State Departments of Agriculture and Health issue blue-green algae advisory

BISMARCK – The North Dakota Department of Agriculture - Animal Health Division, in conjunction with the North Dakota Department of Health, are advising the public to protect livestock and pets from coming in contact with or swallowing blue-green algae, also known as cyanobacteria.

“We are aware of cattle deaths in Sheridan County where algae was visible on the water surface where cattle were drinking,” Agriculture Commissioner Doug Goehring said. “Livestock producers should consult with their private veterinarians or county agents to see if treatment of water sources or tanks is necessary.”

Goehring said the toxin hasn't been confirmed yet, but the veterinary practitioner investigating the case said the clinical signs exhibited by the cattle were consistent with blue-green algae toxicosis.

The advisory is to remind people these blooms are more common in North Dakota in late summer, but it only takes a few hot days to cause the overwintering organisms to become active and bloom. Blue-green algae normally can be found in many lakes and pasture watering holes in the state. Under certain conditions, the blue-green algae can grow into blooms and produce toxins.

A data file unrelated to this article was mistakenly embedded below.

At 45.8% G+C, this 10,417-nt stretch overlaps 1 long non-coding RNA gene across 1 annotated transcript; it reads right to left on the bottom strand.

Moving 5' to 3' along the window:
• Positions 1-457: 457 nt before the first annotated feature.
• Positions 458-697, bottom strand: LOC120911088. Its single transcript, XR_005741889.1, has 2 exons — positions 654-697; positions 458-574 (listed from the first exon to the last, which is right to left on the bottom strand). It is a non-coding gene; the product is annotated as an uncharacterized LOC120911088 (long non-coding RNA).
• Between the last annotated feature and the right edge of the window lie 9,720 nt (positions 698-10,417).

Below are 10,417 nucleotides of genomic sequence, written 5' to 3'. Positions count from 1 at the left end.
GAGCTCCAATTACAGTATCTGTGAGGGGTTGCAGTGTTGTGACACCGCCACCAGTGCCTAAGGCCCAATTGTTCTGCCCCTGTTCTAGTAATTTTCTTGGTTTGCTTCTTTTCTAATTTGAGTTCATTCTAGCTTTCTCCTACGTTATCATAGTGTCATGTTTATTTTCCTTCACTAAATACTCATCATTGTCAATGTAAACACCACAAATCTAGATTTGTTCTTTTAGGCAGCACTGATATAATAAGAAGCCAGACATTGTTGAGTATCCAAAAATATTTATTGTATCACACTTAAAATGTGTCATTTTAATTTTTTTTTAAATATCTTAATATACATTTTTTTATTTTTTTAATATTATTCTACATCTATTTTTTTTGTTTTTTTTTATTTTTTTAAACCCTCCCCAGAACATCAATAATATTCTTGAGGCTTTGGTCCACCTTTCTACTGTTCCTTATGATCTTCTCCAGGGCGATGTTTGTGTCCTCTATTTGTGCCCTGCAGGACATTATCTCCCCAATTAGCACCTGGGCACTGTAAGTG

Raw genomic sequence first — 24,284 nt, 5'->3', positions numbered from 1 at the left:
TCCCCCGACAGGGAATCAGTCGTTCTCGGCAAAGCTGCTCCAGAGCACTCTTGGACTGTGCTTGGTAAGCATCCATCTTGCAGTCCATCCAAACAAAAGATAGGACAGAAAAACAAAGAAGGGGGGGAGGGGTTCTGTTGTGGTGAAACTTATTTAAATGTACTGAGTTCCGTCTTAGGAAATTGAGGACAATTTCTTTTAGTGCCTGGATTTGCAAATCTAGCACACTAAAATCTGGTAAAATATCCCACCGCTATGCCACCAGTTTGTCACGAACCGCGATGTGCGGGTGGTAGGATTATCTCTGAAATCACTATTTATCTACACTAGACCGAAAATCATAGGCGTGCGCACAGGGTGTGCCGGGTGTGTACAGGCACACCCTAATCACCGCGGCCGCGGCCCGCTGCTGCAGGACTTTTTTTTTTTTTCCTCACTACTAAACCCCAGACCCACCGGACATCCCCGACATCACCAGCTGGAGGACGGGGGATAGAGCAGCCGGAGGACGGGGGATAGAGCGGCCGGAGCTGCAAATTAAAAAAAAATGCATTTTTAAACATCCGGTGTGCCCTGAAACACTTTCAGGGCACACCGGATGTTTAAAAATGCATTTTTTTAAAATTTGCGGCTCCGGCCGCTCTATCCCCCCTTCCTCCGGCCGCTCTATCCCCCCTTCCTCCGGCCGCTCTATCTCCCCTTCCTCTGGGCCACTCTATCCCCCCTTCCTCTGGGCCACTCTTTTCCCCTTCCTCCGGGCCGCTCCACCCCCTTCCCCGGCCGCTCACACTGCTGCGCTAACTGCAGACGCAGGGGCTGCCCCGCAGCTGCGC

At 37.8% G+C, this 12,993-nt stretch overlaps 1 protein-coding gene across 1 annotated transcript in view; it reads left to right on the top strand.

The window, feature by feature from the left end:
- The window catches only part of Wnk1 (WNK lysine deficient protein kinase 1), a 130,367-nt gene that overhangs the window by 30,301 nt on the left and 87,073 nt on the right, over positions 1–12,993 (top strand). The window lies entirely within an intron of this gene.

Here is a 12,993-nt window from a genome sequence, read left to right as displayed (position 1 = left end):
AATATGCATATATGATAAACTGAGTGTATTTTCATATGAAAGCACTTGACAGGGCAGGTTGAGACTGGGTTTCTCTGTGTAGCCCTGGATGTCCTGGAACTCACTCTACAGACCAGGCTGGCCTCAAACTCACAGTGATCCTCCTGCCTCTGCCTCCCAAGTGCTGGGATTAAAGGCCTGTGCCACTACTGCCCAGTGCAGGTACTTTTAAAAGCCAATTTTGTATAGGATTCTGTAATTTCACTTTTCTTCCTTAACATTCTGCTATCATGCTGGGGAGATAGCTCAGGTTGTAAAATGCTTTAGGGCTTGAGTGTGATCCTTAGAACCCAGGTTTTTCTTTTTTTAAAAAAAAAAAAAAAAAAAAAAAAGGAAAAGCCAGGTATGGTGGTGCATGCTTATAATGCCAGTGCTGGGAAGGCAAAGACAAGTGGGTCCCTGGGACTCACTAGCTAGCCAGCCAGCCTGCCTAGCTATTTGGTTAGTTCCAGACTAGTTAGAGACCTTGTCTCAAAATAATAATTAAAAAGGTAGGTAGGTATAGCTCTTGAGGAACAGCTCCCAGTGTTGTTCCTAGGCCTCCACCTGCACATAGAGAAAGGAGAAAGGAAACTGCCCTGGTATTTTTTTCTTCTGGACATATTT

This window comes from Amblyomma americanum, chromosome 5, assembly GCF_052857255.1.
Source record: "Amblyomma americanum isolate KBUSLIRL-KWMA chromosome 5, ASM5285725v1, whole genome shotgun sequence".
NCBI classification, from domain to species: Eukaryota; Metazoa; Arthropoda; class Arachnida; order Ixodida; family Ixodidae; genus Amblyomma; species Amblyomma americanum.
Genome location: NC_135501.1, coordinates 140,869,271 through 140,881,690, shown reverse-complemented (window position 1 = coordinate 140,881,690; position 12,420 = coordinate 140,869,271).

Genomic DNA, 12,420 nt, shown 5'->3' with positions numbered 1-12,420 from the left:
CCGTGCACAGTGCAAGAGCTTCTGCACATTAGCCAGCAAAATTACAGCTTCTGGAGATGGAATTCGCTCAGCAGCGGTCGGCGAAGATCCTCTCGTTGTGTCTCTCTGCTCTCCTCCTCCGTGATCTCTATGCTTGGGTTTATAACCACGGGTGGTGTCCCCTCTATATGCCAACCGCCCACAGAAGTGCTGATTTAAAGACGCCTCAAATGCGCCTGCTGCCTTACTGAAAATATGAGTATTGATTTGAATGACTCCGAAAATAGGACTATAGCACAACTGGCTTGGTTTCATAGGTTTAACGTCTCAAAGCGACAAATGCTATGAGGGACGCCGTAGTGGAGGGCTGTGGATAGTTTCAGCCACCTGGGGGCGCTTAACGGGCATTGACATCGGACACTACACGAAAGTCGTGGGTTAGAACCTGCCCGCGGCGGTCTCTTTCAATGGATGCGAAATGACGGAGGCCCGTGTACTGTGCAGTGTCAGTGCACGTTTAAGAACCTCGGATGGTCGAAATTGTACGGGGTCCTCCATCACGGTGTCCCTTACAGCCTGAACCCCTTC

According to the state health department, blue-green algae blooms can produce poisonous cyanotoxins. These toxins have no known antidotes. People, livestock or other animals that swallow water containing a harmful algae bloom can become ill. If livestock producers suspect blue-green algae toxicosis, they should contact their veterinarian.

The Department of Health and the Department of Agriculture - Animal Health Division, recommend these steps to avoid exposure to cyanotoxins: 

  • Don't swim, water ski or boat in areas where the water is discolored or where you see foam, scum or mats of green or blue-green algae on the water.
  • If you do accidentally swim in water that might have a cyanobacteria bloom, rinse off with fresh water as soon as possible.
  • Don't let pets or livestock swim in or drink from areas where the water is discolored or where you see foam, scum or mats of algae on the water.
  • If pets (especially dogs) swim in scummy water, rinse them off immediately – do not let them lick the algae (and toxins) off their fur.
  • Don't irrigate lawns or golf courses with pond water that looks scummy or smells bad.